Effect of Antidepressant on the Agonistic Behaviour of Crayfish (Orconectes rusticus, the rusty crayfish)

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Project Abstract:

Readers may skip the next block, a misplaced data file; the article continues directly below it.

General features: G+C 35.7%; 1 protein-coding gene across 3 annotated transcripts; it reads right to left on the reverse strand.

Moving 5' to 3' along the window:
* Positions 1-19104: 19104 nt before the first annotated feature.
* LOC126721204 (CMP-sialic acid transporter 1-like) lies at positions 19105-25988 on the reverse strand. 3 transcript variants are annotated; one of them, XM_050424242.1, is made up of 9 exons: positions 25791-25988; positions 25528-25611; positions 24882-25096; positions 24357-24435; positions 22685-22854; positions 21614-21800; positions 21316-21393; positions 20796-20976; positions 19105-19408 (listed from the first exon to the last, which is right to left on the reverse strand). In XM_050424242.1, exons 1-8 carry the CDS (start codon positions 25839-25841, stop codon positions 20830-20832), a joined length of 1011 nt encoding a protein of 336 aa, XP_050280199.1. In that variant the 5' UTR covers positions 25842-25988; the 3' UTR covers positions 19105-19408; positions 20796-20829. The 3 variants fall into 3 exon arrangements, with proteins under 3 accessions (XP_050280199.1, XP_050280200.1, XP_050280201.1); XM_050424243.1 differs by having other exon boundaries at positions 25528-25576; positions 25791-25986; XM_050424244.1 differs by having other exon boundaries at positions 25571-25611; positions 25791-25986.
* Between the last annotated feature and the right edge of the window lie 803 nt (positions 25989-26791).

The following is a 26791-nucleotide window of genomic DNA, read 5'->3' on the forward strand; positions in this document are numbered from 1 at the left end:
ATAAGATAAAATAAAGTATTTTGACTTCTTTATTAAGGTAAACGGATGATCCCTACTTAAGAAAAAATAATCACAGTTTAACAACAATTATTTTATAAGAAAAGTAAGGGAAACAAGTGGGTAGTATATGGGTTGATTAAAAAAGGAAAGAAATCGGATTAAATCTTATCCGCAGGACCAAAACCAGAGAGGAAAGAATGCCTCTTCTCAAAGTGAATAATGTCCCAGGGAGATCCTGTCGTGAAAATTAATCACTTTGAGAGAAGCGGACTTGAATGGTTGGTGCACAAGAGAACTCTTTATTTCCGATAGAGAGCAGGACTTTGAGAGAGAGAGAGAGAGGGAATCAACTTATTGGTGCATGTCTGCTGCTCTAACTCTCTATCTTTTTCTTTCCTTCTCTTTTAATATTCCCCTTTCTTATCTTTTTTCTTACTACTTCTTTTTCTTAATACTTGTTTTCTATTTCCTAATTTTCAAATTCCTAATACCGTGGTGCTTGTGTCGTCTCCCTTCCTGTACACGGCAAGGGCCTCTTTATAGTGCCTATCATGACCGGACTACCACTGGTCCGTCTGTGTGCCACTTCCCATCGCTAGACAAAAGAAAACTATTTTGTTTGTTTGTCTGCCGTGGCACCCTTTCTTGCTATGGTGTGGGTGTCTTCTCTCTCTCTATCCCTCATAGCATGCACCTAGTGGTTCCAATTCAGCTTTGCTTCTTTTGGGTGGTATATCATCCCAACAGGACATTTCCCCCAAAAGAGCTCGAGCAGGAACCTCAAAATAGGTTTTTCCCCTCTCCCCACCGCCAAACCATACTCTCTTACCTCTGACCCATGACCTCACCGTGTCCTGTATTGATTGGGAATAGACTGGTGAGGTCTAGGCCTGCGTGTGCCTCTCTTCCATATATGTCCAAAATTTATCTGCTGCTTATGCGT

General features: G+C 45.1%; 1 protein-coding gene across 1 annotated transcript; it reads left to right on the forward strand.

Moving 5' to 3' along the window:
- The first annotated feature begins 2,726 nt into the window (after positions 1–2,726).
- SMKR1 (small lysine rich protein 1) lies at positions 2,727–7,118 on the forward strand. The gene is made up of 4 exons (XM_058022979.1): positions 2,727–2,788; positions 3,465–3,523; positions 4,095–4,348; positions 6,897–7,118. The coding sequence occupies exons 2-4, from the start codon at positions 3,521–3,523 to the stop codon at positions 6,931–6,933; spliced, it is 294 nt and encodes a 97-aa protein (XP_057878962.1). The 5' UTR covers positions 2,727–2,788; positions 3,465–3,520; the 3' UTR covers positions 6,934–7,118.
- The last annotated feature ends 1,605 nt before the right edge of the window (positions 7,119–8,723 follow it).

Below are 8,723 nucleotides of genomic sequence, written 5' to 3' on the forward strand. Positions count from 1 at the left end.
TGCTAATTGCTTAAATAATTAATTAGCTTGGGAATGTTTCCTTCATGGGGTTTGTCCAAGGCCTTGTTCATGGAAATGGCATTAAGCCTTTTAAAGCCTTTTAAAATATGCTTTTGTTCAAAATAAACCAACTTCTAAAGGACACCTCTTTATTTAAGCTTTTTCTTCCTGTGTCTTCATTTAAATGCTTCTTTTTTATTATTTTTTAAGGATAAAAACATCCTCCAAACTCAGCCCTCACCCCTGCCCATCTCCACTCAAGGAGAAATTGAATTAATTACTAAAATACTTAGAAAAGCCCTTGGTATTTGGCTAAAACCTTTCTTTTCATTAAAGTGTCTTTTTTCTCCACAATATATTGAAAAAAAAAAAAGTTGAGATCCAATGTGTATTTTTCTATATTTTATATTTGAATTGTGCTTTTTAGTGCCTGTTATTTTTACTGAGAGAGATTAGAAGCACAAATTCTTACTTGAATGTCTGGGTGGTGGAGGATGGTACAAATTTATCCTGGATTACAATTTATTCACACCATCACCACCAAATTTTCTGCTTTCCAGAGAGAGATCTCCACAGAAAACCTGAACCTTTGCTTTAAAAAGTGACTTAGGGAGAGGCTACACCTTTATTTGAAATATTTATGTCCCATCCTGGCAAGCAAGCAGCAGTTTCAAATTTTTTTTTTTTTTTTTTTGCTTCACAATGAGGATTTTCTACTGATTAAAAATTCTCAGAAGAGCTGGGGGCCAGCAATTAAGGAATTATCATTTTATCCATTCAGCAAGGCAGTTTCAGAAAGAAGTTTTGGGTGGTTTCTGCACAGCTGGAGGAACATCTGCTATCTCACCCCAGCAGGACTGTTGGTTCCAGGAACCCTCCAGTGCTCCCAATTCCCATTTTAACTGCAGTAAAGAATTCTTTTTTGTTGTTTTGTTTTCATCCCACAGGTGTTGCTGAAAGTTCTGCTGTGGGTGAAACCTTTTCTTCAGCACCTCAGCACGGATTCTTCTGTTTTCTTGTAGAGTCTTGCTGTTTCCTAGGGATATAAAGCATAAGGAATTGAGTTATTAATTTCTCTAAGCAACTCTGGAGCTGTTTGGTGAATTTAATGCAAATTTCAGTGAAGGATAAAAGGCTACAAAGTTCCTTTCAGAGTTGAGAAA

Pharmaceuticals extensively used in human and veterinary prescription were invisible pollutants in the aquatic environment until the 1960s. Now, its presence in aquatic environments, especially in surface water samples has gained environmental concern (Burkina et al., 2015) and considered as an emerging contaminants (Ebele et al., 2017). Pharmaceuticals from human or animal excretion, industrial waste, runoff from hospitals, or improper disposal (Chang et al., 2007; Escher et al., 2011; Frédéric and Yves, 2014; Loos et al., 2013) find their way to surface waters via sewage treatment plants (STPs) effluents where are removed from sewage waters only partially or not at all (Blair et al., 2013; Golovko et al., 2014; Heberer, 2002). Therefore, nonsteroidal anti-inflammatory drugs (NSAIDs), fibrates, ß-blockers, selective serotonin reuptake inhibitors (SSRIs), azoles and antibiotics (Loos et al., 2013) are most common mixture of pharmaceuticals residues then in the waters and sediments at concentration ranges from ng to µg/l. Though standard acute toxicity test of a number of pharmaceuticals there is reported no acute toxicity to aquatic organisms, as their low environmental concentration (10-1000ng.l-1) (Fent et al., 2006). However, these residues could have non-lethal effects non-target organisms and ecosystems (Boxall et al., 2012) as they are designed to be effective at low concentration levels on target organisms (Huerta et al., 2012; Hughes et al., 2013; Kaushik et al., 2016; Santos et al., 2010). Most of the environmentalist and toxicologist are focused on antibiotics or hypertension drugs (Carlson et al., 2017; Godoy et al., 2015; Grenni et al., 2018; Parrott and Balakrishnan, 2017; Zhou et al., 2018) as occurring environmentally in the highest frequency and highest concentration (Marti et al., 2018; Stankiewicz et al., 2015) than e.g. antidepressant being present at lower concentration at surface water compared to the internal human therapeutic dose (Cmax 0.19 mg.ml-1) (Schulz et al., 2012). Nevertheless, antidepressants, such as selective serotonin re-uptake inhibitors (SSRI), are of particular interest as they have behavioural effects on organisms exposed (Brodin et al., 2014; Hamilton et al., 2016; Tain et al., 2006; Woodman et al., 2016) even at environmental concentration (Guler and Ford, 2010; Kaushik et al., 2016; Valenti et al., 2009). These effects could be exaggerated due to its bioaccumulation potentials in tissue and brain of fish, benthos or crayfish (Fong and Ford, 2014; Grabicova et al., 2014, 2015, 2017). These antidepressants are designed to block serotonin reuptake transporters and creating an alter state by flooding the brain with the neurotransmitter, serotonin (Fedorova et al., 2014; Hyttel, 1994). It has been identified that serotonin worked as a modulator of anxiety like behaviour in crayfish (Fossat et al., 2015; Fossat et al., 2014) which are displayed during formation of social hierarchy in a population. Therefore, formation of social hierarchy greatly depend on serotonin level (Huber and Delago, 1998; Sneddon et al., 2000) and these elevated level of serotonin in individual’s brain can increase the likelihoods of subsequent winning (Bergman et al., 2003). It can be assumed that unexpected fluctuation of serotonin level may alter the social hierarchy, population structure and ecosystem functions. Former studies on the alteration of crayfish behaviour by antidepressants exhibited a decreased willingness to retreat (Huber and Delago, 1998; Huber et al., 2001; Momohara et al., 2013; Panksepp and Huber, 2002), win against larger naïve opponents (Momohara et al., 2013) and more aggressive behaviour than unexposed opponent (Woodman et al., 2016). However, in these studies crayfish were commonly treated by antidepressant either direct injection, infusion or exposure in aqueous solution of different graded concentrations, for specific period of time at static water (Harrigan and Moore, 2017). Only little is known about effects of environmentally relevant concentration of these compounds at natural stream system. It must be mentioned that introduction of anthropogenic chemicals to natural systems are typically not steady-state (e.g., pesticide runoff from a recently treated agricultural field, industrial chemical spills, and roadway runoff following a rain event). Spatial and temporal fluctuations are dependent on season, physicochemical properties, removal rates in the STPs, stream/river dilution factors, turbulence as well as habitat structures of stream (Harrigan and Moore, 2017). Therefore, it is necessary to consider the exposure variability of dynamic natural system during evaluation of toxicity of particular pollutants on their representative inhabitants. However, some antidepressants can bio-accumulate (Grabicova et al., 2017) in brain of exposed animals and affect them for longer time than during exposure period itself. It could be assumed that effect of antidepressant will be variable in dynamic exposure stream, but having high capability to persist in aquatic ecosystems. The aim of this study is to know how antidepressants can influence the aquatic organisms’ behaviour in natural systems.
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